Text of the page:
Kevin Roose estimates it, concluding that “Jay Gatsby was probably either living paycheck-to-paycheck or digging himself into debt”:
I ran Gatsby’s estimated cash flows by Rocco A. Carriero, a Southampton-based private wealth advisor. Carriero said that he would never take Gatsby on as a real-life client, given the illegality of his bootlegging business. But after looking at my estimates, he agreed with me that there’s no way a person earning as much as Gatsby did should be spending with such abandon. “He’s got to cut back on the lifestyle expenses,” Carriero told me of a hypothetical Gatsby-like client. “Rather than having fifteen parties at $150,000 apiece [in 2013 dollars], he may want to consider having one party, with maybe half the people.”
Yglesias thinks it’s not so simple:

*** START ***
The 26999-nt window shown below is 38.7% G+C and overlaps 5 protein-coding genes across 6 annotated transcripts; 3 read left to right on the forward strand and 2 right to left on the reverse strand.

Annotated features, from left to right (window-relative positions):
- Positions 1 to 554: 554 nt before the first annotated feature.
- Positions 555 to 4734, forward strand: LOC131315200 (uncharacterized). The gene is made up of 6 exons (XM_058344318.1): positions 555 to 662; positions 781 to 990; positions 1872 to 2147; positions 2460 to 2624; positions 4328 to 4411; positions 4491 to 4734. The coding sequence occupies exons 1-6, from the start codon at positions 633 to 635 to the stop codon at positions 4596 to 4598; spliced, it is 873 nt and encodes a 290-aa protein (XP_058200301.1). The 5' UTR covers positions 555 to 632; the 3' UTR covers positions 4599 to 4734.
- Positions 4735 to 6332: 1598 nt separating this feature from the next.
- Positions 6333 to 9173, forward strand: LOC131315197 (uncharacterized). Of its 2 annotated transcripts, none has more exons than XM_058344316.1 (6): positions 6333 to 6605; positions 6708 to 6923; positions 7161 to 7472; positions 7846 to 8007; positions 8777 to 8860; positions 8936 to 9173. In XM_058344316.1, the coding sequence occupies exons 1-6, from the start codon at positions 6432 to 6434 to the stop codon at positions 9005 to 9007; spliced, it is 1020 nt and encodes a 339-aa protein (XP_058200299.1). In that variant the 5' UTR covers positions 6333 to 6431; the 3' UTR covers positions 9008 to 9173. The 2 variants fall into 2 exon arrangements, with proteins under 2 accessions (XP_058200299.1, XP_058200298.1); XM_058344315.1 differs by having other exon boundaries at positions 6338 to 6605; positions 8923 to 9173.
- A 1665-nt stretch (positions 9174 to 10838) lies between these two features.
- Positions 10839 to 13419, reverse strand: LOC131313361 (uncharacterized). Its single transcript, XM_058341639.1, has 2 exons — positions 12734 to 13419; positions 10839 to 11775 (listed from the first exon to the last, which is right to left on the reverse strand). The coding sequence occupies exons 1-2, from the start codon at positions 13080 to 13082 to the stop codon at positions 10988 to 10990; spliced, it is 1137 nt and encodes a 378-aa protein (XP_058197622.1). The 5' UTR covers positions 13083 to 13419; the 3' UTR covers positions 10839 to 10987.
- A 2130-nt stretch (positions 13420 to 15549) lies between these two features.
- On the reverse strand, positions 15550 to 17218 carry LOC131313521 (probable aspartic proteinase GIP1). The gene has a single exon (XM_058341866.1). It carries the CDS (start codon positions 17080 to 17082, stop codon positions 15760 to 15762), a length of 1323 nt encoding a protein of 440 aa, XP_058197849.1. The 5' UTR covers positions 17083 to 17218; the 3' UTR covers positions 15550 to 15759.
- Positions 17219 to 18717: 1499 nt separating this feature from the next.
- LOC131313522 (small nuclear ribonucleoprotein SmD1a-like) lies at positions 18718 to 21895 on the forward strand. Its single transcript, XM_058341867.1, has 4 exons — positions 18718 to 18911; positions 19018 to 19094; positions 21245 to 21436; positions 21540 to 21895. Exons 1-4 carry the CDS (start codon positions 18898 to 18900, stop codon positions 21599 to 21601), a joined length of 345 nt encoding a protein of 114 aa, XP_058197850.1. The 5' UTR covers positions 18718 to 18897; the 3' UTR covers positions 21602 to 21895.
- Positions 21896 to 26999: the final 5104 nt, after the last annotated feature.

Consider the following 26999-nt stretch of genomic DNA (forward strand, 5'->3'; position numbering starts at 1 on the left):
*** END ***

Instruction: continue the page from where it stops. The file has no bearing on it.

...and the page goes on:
The problem here is the dread relative price shifts. Over long time horizons not only does the overall price level shift but the relative price of different goods and services shifts. In particular, back in the 1920s labor-intensive services were very cheap. In her autobiography, Agatha Christie writes that when growing up she thought she’d never be so wealthy enough to own a car nor ever be so poor as to be unable to afford servants. And recall that Nick Carraway, who does not earn a lavish salary, has a “demoniac Finn” who cleans his house and cooks him breakfast on a daily basis. But if you were to calculate the 2013 price of a full-time servant and then retroactively attribute that income level to Nick, you’d end up vastly overstating how much he’s making in the bond game. It’s just that cars were expensive back then and unskilled human labor was incredibly cheap. The cost of throwing a giant party is primarily the cost of the labor involved, so huge parties would have been much more affordable in the twenties than today.